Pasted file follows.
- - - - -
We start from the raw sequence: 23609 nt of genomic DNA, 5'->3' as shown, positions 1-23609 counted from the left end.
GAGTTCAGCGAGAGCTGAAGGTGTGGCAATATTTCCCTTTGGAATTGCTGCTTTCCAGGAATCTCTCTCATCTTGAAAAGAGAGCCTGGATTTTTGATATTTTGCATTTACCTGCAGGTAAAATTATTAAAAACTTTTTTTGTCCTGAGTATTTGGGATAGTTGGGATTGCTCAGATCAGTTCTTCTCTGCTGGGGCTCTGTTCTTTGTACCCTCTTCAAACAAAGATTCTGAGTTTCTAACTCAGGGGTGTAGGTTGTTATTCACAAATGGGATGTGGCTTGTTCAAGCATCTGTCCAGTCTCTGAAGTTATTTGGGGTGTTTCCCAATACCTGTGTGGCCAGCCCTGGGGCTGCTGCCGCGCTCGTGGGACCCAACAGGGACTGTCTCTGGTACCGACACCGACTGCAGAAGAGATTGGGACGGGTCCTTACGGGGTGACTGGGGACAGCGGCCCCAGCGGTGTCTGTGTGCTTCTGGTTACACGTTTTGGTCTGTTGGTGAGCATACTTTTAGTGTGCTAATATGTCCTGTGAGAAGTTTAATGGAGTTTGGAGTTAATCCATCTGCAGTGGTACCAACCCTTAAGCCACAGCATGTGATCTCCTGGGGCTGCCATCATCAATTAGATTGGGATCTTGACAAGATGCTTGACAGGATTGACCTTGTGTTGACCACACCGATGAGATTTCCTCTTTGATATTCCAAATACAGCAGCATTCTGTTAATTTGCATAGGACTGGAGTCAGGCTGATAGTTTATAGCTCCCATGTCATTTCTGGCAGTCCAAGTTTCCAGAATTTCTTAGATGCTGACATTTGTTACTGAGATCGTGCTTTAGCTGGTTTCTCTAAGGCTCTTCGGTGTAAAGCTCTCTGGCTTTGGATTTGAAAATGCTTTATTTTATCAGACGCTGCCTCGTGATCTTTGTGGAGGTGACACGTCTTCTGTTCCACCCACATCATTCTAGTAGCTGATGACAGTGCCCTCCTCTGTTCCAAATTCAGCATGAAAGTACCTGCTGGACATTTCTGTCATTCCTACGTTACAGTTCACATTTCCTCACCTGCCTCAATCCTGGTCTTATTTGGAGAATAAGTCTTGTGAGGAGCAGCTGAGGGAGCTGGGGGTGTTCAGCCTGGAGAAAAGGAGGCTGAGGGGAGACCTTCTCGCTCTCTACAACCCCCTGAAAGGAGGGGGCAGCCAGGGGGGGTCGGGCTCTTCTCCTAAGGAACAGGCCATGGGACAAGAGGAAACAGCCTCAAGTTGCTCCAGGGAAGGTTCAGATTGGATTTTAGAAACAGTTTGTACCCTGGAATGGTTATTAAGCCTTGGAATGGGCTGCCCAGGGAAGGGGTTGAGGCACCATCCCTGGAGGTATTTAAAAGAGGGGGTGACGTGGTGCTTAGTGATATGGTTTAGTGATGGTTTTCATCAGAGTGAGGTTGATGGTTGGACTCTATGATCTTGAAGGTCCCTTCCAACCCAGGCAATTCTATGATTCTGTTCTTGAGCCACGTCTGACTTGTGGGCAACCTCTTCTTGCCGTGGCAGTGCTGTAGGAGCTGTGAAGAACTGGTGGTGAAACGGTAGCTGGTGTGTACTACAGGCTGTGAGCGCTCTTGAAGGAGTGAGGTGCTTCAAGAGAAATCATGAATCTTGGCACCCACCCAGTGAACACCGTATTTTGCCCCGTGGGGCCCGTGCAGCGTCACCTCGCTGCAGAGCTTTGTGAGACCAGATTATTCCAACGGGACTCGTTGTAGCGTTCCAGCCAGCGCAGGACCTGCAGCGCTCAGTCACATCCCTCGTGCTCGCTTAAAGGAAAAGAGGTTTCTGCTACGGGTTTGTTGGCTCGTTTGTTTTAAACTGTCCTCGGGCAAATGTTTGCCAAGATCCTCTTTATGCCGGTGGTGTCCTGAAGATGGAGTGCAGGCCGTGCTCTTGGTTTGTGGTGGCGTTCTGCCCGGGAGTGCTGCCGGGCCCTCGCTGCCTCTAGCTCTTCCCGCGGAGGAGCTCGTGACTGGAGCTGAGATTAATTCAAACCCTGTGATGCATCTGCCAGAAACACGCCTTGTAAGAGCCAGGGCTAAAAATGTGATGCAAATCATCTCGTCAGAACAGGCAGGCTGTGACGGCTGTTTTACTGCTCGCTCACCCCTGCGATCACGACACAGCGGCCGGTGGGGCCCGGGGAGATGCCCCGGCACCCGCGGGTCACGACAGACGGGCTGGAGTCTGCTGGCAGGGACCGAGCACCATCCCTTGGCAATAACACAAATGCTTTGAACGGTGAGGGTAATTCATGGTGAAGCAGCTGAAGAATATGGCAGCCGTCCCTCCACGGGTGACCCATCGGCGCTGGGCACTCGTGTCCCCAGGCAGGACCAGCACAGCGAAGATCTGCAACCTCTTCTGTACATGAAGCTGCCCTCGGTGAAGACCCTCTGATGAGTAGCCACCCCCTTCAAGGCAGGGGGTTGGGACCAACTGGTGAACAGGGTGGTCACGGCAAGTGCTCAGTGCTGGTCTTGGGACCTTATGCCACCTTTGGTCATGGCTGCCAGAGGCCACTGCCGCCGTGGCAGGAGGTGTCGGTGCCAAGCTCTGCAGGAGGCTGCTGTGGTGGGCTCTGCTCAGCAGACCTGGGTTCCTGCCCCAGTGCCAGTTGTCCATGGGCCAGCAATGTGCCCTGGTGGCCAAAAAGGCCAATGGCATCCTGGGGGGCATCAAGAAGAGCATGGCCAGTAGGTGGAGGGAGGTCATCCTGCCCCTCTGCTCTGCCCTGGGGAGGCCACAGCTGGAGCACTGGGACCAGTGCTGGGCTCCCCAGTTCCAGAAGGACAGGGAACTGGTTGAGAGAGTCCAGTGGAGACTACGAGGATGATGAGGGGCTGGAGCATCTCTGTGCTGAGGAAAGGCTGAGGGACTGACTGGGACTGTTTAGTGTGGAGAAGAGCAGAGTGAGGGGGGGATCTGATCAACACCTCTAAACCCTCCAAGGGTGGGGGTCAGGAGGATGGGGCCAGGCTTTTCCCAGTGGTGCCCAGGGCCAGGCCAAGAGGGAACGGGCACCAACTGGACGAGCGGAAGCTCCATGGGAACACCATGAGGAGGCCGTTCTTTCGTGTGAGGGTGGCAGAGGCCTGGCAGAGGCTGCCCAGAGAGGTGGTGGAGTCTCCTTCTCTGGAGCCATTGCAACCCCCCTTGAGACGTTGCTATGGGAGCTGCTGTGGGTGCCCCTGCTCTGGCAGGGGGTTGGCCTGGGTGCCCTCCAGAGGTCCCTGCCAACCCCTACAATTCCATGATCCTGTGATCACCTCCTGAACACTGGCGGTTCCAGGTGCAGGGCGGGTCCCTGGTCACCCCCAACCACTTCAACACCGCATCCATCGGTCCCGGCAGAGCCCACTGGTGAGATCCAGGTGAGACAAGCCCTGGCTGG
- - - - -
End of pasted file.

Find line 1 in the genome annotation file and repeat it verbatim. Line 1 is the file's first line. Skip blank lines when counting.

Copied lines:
We start from the raw sequence: 23609 nt of genomic DNA, 5'->3' as shown, positions 1-23609 counted from the left end.